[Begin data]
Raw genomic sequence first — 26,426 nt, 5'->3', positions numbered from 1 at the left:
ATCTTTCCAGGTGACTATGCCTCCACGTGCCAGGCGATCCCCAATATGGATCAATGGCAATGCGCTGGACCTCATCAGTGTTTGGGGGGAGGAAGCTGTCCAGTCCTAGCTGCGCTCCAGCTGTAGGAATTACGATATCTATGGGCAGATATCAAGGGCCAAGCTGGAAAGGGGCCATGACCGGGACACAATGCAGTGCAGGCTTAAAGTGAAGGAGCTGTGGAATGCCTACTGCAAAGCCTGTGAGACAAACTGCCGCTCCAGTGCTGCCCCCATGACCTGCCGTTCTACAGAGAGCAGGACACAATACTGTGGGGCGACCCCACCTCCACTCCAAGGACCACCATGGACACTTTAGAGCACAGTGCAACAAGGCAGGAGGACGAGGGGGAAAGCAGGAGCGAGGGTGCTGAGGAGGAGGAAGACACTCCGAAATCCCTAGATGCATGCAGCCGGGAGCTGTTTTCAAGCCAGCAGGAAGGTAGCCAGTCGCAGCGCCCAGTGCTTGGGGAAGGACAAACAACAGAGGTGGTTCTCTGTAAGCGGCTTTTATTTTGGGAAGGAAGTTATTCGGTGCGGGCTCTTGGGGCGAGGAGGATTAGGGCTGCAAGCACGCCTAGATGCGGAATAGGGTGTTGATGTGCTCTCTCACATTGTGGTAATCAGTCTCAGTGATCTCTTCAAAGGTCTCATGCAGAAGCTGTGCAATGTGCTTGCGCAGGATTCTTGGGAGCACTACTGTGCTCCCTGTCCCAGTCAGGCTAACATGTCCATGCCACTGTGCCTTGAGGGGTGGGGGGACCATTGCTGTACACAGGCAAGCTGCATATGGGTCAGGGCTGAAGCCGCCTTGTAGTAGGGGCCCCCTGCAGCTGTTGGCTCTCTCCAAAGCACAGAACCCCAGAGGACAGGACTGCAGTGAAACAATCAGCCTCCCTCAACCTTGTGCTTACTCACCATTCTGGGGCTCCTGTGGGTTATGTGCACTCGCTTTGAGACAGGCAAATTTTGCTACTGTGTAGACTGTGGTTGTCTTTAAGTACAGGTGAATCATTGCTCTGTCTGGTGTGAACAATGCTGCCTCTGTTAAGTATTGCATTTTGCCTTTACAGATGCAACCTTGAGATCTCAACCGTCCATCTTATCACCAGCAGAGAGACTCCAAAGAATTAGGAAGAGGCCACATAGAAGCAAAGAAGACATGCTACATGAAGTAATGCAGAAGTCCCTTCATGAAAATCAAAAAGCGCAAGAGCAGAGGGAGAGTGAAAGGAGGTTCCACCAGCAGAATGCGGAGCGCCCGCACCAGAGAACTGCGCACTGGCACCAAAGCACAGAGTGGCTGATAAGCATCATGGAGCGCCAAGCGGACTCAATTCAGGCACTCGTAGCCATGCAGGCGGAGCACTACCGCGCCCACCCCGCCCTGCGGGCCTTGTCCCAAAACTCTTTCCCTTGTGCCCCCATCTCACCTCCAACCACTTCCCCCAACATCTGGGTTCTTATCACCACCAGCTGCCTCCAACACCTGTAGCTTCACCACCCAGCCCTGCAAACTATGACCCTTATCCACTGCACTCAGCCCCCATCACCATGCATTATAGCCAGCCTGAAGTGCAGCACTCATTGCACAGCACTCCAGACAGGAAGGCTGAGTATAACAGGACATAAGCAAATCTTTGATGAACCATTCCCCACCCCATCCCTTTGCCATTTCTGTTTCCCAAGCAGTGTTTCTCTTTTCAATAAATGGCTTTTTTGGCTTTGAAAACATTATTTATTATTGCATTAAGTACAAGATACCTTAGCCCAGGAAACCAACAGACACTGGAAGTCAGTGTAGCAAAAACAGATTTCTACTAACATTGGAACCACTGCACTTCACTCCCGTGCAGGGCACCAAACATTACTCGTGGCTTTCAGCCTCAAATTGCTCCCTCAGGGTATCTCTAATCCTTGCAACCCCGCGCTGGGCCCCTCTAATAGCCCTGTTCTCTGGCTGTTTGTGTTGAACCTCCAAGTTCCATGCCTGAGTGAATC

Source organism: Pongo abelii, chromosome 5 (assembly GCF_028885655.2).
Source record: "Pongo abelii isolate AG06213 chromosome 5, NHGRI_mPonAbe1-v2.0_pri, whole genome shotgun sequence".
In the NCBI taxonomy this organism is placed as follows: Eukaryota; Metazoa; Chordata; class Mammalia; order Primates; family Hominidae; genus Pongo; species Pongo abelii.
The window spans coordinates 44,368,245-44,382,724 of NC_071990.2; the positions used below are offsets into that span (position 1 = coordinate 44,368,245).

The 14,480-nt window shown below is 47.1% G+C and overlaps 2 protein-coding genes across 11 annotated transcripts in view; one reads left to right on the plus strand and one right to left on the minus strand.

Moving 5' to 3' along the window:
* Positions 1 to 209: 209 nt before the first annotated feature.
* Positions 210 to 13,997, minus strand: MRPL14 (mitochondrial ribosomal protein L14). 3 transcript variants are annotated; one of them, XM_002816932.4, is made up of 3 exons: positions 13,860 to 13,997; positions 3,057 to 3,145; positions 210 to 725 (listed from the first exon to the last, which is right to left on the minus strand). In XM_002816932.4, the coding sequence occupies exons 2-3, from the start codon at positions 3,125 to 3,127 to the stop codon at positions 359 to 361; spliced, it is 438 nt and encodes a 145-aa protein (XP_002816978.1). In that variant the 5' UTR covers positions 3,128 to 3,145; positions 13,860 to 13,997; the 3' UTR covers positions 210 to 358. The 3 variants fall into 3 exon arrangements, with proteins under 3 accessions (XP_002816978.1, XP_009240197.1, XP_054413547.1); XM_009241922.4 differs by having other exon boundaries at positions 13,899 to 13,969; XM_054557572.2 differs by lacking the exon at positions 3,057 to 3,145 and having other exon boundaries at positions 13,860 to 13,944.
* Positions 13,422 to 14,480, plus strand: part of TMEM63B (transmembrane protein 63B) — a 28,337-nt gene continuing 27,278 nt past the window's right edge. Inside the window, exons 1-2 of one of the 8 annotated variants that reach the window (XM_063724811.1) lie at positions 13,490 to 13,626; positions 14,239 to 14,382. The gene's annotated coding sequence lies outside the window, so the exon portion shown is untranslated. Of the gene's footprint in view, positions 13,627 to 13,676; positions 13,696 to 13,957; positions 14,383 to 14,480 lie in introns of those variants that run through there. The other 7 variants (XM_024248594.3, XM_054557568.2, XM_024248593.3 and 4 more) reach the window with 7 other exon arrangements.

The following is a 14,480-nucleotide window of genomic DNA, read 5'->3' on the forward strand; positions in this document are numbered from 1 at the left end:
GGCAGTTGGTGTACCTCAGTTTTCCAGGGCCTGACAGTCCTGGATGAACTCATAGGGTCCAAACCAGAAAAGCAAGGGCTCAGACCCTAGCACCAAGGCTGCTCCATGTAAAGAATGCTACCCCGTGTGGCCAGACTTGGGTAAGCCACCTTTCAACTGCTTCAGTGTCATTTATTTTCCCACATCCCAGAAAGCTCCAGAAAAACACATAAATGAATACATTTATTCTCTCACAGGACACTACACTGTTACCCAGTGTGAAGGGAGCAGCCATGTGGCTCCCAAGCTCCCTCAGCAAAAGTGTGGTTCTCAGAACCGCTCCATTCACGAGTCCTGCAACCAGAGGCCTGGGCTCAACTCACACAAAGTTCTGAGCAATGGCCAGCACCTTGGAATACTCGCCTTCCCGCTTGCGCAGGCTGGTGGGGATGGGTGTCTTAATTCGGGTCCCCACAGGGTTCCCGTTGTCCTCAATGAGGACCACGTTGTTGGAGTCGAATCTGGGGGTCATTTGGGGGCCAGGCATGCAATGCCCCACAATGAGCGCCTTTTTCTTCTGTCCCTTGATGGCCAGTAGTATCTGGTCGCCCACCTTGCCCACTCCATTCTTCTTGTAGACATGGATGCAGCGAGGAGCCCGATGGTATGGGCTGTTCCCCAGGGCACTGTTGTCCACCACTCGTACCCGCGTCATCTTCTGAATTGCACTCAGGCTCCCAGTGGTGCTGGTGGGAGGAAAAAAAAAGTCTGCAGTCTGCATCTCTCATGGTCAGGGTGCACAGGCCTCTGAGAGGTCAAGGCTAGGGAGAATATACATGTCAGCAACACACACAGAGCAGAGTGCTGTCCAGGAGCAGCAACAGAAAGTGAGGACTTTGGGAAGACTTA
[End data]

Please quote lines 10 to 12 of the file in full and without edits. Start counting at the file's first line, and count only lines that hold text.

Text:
* Positions 210 to 13,997, minus strand: MRPL14 (mitochondrial ribosomal protein L14). 3 transcript variants are annotated; one of them, XM_002816932.4, is made up of 3 exons: positions 13,860 to 13,997; positions 3,057 to 3,145; positions 210 to 725 (listed from the first exon to the last, which is right to left on the minus strand). In XM_002816932.4, the coding sequence occupies exons 2-3, from the start codon at positions 3,125 to 3,127 to the stop codon at positions 359 to 361; spliced, it is 438 nt and encodes a 145-aa protein (XP_002816978.1). In that variant the 5' UTR covers positions 3,128 to 3,145; positions 13,860 to 13,997; the 3' UTR covers positions 210 to 358. The 3 variants fall into 3 exon arrangements, with proteins under 3 accessions (XP_002816978.1, XP_009240197.1, XP_054413547.1); XM_009241922.4 differs by having other exon boundaries at positions 13,899 to 13,969; XM_054557572.2 differs by lacking the exon at positions 3,057 to 3,145 and having other exon boundaries at positions 13,860 to 13,944.
* Positions 13,422 to 14,480, plus strand: part of TMEM63B (transmembrane protein 63B) — a 28,337-nt gene continuing 27,278 nt past the window's right edge. Inside the window, exons 1-2 of one of the 8 annotated variants that reach the window (XM_063724811.1) lie at positions 13,490 to 13,626; positions 14,239 to 14,382. The gene's annotated coding sequence lies outside the window, so the exon portion shown is untranslated. Of the gene's footprint in view, positions 13,627 to 13,676; positions 13,696 to 13,957; positions 14,383 to 14,480 lie in introns of those variants that run through there. The other 7 variants (XM_024248594.3, XM_054557568.2, XM_024248593.3 and 4 more) reach the window with 7 other exon arrangements.

The following is a 14,480-nucleotide window of genomic DNA, read 5'->3' on the forward strand; positions in this document are numbered from 1 at the left end: